A Frontend Workflow For Static Websites

June 24, 2017

I’ve created and launched BoxTent around a year ago and after using it on many projects I now have a solid understanding of its potential, that’s why I’ve decided to write a blog post about it only at present time.

BoxTent could be described as a highly automated workflow, designed to build simple static websites with performance in mind. Every time I started a new project I would always end up setting a similar work flow and environment, one that took care of the SAMO© stuff like sass support, javascript concatenation, assets optimization and so on. I’ve decided to optimize the time involved in setting up the work environment and the task management, that’s how BoxTent was born.

Is BoxTent fit for my next project?

BoxTent is definitely for you if:

  • you are building a small, static website using simple HTML, CSS and JAVASCRIPT (a personal portfolio for example)
  • you care about performant code (minification, assets optimization, javascript concatenation and more)
  • You don’t have a deployment procedure, you just use FTP
  • You want to use Grunt as you like to automate-all-the-things

That’s exactly BoxTent’s forte, as you get out of the box support for:

  • .scss support and compilation, and you can easily extend your gruntfile.js to support any sass plugins such as compass, susy or any other.
  • images optimization and compression
  • minification for .html, .css and .js files
  • .js files compression and concatenation in a single production minified file
  • you can use includes in HTML (and much more)
  • you don’t have to care about CSS vendor prefixes, you can choose the desired browser support and autoprefixer will do the rest
  • …And much, much more!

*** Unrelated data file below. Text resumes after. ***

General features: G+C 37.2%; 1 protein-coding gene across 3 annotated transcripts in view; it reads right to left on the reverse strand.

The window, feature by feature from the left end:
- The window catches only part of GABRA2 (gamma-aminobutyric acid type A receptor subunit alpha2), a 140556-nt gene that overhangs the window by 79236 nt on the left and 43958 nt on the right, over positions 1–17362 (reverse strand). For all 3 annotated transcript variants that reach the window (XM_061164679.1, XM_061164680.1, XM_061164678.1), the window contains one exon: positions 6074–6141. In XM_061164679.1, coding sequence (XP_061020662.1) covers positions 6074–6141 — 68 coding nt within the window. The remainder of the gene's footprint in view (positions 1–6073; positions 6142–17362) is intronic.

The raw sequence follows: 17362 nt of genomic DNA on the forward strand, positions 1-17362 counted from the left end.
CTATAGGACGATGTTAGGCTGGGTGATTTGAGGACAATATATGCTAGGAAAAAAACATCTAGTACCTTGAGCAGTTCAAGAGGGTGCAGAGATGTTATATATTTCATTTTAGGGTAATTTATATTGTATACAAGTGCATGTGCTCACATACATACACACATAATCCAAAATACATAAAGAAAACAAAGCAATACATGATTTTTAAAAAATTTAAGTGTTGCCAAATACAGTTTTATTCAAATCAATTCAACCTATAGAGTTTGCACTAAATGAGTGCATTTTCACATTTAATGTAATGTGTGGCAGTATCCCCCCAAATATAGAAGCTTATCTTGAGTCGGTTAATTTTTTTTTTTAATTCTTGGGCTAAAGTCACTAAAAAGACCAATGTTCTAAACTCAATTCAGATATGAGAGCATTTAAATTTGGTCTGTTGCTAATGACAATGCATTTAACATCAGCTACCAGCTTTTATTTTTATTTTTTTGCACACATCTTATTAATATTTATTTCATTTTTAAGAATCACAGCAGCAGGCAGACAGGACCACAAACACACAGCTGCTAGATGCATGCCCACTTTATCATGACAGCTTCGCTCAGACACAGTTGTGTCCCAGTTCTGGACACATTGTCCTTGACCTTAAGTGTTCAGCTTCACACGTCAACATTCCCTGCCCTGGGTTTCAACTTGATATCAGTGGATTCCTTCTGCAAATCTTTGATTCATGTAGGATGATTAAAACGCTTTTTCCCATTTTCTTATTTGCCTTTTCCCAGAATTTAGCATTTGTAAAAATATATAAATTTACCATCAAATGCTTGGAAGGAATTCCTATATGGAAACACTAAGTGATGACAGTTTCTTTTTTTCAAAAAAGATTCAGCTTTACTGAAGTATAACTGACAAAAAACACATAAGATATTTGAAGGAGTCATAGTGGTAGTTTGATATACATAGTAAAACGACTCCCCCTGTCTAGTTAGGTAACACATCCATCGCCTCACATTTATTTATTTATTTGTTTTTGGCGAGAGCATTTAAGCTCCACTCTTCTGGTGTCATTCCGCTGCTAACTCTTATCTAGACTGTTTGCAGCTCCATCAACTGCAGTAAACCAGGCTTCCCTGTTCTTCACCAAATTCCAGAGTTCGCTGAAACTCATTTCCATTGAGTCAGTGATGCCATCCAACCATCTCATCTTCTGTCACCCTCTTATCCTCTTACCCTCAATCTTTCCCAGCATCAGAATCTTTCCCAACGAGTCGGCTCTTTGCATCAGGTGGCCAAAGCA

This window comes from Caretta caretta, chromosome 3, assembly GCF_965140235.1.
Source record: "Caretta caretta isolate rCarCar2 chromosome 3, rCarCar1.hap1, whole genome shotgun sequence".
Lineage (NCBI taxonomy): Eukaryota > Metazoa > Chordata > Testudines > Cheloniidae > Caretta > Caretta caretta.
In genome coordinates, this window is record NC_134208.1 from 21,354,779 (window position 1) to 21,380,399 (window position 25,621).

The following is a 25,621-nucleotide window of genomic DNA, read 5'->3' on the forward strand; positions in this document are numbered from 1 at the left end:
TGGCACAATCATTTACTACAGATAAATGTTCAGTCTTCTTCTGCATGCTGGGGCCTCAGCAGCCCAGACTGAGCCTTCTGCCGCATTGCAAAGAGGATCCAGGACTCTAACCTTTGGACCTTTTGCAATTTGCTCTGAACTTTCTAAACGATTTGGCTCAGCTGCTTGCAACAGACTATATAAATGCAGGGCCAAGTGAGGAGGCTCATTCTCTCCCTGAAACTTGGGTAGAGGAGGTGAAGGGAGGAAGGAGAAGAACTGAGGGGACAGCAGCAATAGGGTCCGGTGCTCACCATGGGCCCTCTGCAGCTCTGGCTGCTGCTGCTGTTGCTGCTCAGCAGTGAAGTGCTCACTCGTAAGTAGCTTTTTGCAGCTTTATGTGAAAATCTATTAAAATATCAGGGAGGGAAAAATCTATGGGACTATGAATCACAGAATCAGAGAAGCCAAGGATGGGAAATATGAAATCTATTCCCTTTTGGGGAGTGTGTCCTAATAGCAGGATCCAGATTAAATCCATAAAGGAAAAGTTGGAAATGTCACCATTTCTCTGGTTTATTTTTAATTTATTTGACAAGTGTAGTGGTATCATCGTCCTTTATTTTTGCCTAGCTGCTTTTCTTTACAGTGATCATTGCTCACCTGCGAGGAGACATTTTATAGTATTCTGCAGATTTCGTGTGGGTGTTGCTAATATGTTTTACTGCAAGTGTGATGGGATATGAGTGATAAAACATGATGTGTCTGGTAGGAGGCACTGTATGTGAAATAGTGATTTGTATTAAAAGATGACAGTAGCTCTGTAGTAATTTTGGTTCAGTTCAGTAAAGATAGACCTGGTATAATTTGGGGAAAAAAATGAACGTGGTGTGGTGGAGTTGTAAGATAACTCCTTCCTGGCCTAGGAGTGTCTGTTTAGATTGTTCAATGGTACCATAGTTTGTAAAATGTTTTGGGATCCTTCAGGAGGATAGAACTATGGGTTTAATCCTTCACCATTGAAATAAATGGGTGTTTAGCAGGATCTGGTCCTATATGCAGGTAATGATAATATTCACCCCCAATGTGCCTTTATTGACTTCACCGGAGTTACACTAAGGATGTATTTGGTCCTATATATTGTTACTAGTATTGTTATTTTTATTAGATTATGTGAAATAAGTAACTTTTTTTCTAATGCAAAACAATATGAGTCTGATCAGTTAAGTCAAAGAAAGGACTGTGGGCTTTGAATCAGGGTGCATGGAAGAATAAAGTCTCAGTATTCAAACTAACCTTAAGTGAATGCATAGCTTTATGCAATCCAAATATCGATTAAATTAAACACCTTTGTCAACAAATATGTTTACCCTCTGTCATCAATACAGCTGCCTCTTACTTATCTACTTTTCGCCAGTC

You work is conveniently split into a _src folder with your source files, a _dev folder with your processed-and-easy-to-debug-but-not-production-ready files and finally, typing the grunt build command, the whole site gets optimized in the _site folder, ready to be uploaded in production.

BoxTent + Jekyll

Jekyll is great, I just love it. What I don’t like though, is the following:

  • the generated website is not optimized.
  • the jekyll serve command just won’t reload my browser on changes (But this may be just a problem I have, as Jekyll doesn’t officially support Windows).
  • I prefer to code a website my own way, use Jekyll only for my blog section and not have two separate projects to achieve that.

These things I didn’t like about Jekyll are now solved by BoxTent. The integration between BoxTent and Jekyll is a breeze as BoxTent uses a very similar folder naming convention and they fit together very well. This very website was once run on Jekyll only but I’ve recently switched to Boxtent and Jekyll (for the blog section only) and it’s going great so far, I’m very happy about this fusion.

Is it hackable?

BoxTent is easily hackable and extensible to suit your needs if you know your way in a gruntfile.js. You can check out the repository of my website to see how I integrated the susy grid, compass, some php to grab my tweets, jekyll and a bunch of jquery plugins. Don’t forget BoxTent also has a extensive user guide at www.boxtent.top where every aspect of BoxTent is explained.

Isn’t BoxTent born obsolete?

“Isn’t this approach a bit old style?”.

Actually this might be a slightly old fashioned way of dealing with a web development project, but it still makes sense for certain situations:

  • not all projects are so technically complex to justify the adoption of a javascript framework like angular or react over a simple structure like HTML, CSS and JAVASCRIPT (with or without jquery). Think of a documentation website, a personal page or a static website for a small client.
  • you may be a beginner and you are teaching yourself grunt and frontend development
  • you need to set up a development environment quickly, but you still want to deliver performant and fully optimized code even if it’s for a small project.

I’ve used BoxTent extensively over the last year, and I can now say it actually delivers what I hoped it would.

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